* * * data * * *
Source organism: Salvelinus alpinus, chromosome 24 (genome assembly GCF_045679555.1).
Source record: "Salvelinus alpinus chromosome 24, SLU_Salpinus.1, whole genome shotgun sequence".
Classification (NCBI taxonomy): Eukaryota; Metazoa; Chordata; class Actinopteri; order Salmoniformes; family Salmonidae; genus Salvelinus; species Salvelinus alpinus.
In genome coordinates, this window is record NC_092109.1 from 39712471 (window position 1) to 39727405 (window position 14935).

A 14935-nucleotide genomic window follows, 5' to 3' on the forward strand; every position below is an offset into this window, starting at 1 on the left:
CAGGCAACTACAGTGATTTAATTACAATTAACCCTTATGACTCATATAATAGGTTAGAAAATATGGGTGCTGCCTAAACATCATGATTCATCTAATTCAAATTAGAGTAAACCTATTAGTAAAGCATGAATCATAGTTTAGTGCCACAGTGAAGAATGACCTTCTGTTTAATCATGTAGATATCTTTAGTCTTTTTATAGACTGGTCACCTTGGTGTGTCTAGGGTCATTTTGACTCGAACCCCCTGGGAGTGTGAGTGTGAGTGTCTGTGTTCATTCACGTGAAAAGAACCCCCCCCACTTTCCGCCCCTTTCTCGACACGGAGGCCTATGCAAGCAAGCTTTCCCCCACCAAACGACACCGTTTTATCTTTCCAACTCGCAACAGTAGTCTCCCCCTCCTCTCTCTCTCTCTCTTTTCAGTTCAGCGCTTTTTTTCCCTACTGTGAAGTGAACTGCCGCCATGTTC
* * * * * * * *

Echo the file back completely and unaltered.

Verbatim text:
Source organism: Salvelinus alpinus, chromosome 24 (genome assembly GCF_045679555.1).
Source record: "Salvelinus alpinus chromosome 24, SLU_Salpinus.1, whole genome shotgun sequence".
Classification (NCBI taxonomy): Eukaryota; Metazoa; Chordata; class Actinopteri; order Salmoniformes; family Salmonidae; genus Salvelinus; species Salvelinus alpinus.
In genome coordinates, this window is record NC_092109.1 from 39712471 (window position 1) to 39727405 (window position 14935).

A 14935-nucleotide genomic window follows, 5' to 3' on the forward strand; every position below is an offset into this window, starting at 1 on the left:
CAGGCAACTACAGTGATTTAATTACAATTAACCCTTATGACTCATATAATAGGTTAGAAAATATGGGTGCTGCCTAAACATCATGATTCATCTAATTCAAATTAGAGTAAACCTATTAGTAAAGCATGAATCATAGTTTAGTGCCACAGTGAAGAATGACCTTCTGTTTAATCATGTAGATATCTTTAGTCTTTTTATAGACTGGTCACCTTGGTGTGTCTAGGGTCATTTTGACTCGAACCCCCTGGGAGTGTGAGTGTGAGTGTCTGTGTTCATTCACGTGAAAAGAACCCCCCCCACTTTCCGCCCCTTTCTCGACACGGAGGCCTATGCAAGCAAGCTTTCCCCCACCAAACGACACCGTTTTATCTTTCCAACTCGCAACAGTAGTCTCCCCCTCCTCTCTCTCTCTCTCTTTTCAGTTCAGCGCTTTTTTTCCCTACTGTGAAGTGAACTGCCGCCATGTTC